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Rapid fire trends shoot holes in wallets

In today’s society we, as customers, are falling prey to an epidemic of consumerism. The United States’ economy is profit-driven by large corporations, and while this isn’t a problem in itself, the way the market has shifted towards trends and consumerist tendencies has a significant impact on our purchasing behavior. 

If you’ve done any recent social media browsing, you can note the astounding amount of product placement, advertising, and brand deals. On apps like TikTok and Instagram, content creators are making money by pushing products for viewers to consume. Trends have become another source of marketing and are effective in the way they convince people to buy products.

In recent years, TikTok Shop has become popular among users as a place to buy products that are promoted on the app. It has become so widespread throughout the app that a vast majority of videos uploaded are linked to items they are using on the TikTok Shop. Because the items are so easily accessible from the video, people can engage in mindless scrolling and purchasing simultaneously.
When such things are made easily accessible, our purchasing habits grow worse, and it translates from social media into our other hobbies. Consumerism spreads, both overtly and covertly. Some people assume they’re safe because they avoid making big purchases from online shopping, but what they don’t realize is that micro-purchases can drain their bank account just as quickly.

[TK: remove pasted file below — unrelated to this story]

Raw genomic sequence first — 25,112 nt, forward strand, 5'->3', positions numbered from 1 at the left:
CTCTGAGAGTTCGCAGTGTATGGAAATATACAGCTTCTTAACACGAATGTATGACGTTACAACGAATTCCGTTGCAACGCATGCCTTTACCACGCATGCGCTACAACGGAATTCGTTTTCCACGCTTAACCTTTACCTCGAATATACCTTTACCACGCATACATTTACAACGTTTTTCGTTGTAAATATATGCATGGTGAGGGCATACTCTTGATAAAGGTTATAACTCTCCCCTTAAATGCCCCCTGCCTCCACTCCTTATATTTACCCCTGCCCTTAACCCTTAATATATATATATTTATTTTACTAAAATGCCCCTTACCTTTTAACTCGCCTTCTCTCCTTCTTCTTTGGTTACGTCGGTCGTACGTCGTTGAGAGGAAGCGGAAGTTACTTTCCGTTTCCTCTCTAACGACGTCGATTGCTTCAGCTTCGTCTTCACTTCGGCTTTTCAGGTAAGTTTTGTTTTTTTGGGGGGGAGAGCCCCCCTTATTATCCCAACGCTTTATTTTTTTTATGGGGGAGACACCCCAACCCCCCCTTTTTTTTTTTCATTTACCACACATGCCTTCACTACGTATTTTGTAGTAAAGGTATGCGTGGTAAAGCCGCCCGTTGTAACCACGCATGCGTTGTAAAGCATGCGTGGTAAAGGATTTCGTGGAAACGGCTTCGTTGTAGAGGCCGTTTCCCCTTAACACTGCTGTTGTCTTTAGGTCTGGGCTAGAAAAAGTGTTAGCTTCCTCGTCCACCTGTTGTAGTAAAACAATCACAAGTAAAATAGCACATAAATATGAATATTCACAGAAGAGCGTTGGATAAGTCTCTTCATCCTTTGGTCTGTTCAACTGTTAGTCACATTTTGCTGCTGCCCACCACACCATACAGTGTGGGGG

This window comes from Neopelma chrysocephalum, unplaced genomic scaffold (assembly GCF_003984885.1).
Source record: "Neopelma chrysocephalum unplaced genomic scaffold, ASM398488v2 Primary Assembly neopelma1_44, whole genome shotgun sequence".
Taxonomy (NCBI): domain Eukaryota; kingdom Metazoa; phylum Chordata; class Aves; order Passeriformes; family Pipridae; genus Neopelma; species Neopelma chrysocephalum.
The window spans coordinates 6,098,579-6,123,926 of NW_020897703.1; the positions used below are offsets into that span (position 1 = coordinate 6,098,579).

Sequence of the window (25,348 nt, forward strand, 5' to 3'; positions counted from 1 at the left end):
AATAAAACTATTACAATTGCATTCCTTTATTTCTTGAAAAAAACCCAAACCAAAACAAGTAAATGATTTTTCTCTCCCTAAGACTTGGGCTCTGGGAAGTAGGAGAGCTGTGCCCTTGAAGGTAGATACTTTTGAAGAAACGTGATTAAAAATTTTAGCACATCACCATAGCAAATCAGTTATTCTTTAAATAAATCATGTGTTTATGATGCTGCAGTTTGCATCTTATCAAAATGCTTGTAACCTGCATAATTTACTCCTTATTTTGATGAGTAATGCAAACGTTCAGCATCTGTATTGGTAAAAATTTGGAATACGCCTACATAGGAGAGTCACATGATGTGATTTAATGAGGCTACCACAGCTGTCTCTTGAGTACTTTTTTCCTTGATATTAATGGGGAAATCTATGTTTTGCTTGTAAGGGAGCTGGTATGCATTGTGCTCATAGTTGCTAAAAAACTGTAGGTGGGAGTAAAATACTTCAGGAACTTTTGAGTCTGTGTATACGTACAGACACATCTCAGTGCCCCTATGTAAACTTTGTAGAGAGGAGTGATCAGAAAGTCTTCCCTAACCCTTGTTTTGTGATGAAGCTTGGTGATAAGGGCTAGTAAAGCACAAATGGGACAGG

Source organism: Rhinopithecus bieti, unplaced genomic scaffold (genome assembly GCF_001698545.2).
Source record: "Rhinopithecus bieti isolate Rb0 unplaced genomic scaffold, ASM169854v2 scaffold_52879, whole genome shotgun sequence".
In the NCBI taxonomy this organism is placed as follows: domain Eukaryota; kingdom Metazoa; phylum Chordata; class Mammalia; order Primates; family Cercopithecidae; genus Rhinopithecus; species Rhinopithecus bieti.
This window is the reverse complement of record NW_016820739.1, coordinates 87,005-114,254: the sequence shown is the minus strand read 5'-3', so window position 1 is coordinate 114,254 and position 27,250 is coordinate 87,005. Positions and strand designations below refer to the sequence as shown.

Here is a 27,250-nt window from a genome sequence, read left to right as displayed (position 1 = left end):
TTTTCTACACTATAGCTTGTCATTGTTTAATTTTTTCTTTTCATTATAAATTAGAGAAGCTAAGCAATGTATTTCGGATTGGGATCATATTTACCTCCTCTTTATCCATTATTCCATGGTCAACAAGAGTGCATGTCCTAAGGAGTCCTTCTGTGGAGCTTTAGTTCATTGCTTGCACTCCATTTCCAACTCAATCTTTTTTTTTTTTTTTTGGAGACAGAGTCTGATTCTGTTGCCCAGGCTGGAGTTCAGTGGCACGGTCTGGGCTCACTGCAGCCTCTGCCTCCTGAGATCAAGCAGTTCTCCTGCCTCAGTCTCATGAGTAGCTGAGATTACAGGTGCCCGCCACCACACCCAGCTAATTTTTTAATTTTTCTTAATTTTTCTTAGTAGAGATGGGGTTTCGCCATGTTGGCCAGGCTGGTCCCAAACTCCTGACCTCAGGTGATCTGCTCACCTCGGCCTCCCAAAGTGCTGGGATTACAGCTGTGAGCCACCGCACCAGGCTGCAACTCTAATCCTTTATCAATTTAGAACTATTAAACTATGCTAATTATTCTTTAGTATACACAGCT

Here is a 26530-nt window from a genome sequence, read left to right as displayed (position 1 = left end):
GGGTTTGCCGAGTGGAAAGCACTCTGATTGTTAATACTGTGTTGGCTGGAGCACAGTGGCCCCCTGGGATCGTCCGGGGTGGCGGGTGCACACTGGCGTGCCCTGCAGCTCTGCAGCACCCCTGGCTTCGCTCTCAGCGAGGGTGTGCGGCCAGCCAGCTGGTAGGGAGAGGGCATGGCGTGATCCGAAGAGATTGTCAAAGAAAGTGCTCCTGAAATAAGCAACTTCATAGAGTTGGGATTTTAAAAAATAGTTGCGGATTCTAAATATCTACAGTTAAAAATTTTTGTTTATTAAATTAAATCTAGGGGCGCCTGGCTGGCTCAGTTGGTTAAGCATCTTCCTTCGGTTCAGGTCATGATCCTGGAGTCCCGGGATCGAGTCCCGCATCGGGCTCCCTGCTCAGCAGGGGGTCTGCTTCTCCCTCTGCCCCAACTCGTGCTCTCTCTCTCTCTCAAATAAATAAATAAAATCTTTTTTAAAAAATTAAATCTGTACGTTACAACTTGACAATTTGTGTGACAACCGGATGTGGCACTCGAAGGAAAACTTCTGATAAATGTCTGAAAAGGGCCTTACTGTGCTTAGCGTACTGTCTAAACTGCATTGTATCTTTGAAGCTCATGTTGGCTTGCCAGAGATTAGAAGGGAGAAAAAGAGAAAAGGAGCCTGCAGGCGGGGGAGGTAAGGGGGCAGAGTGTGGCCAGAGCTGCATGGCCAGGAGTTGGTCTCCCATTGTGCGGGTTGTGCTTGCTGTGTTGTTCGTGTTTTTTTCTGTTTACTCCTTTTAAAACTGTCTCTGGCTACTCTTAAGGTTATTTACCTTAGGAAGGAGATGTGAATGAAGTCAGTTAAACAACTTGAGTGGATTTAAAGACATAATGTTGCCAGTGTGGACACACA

Take video games, a hobby many from our generation thoroughly enjoy. While there are plenty of free-to-play games online, within the games In-App-Purchases are available. IAPs can be anything from extra game currency to cosmetics, to things that make the game slightly easier which cuts down on grinding time. Most of the time these small purchases are a few dollars at most, making users feel like they aren’t spending as much. But the more invested users are in their hobby, the more they spend without realizing these purchases are racking up to a sizable chunk of cash. 

Games that are apparently free to play and social media that is supposedly free to use still somehow dominate a large portion of our wallets. This just goes to show that despite our free-market-esque economy, psychological advertising continues to control more of us than we’d like.

 It drives us toward consumerism, a disease that can wipe our brains and wallets. 

The next time you go to make a purchase online or within your favorite game, think about whether or not you really need it, and the impact it will have on your enjoyment and bank account long-term. 

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Sabrina Bush
Sabrina Bush, Staff Writer
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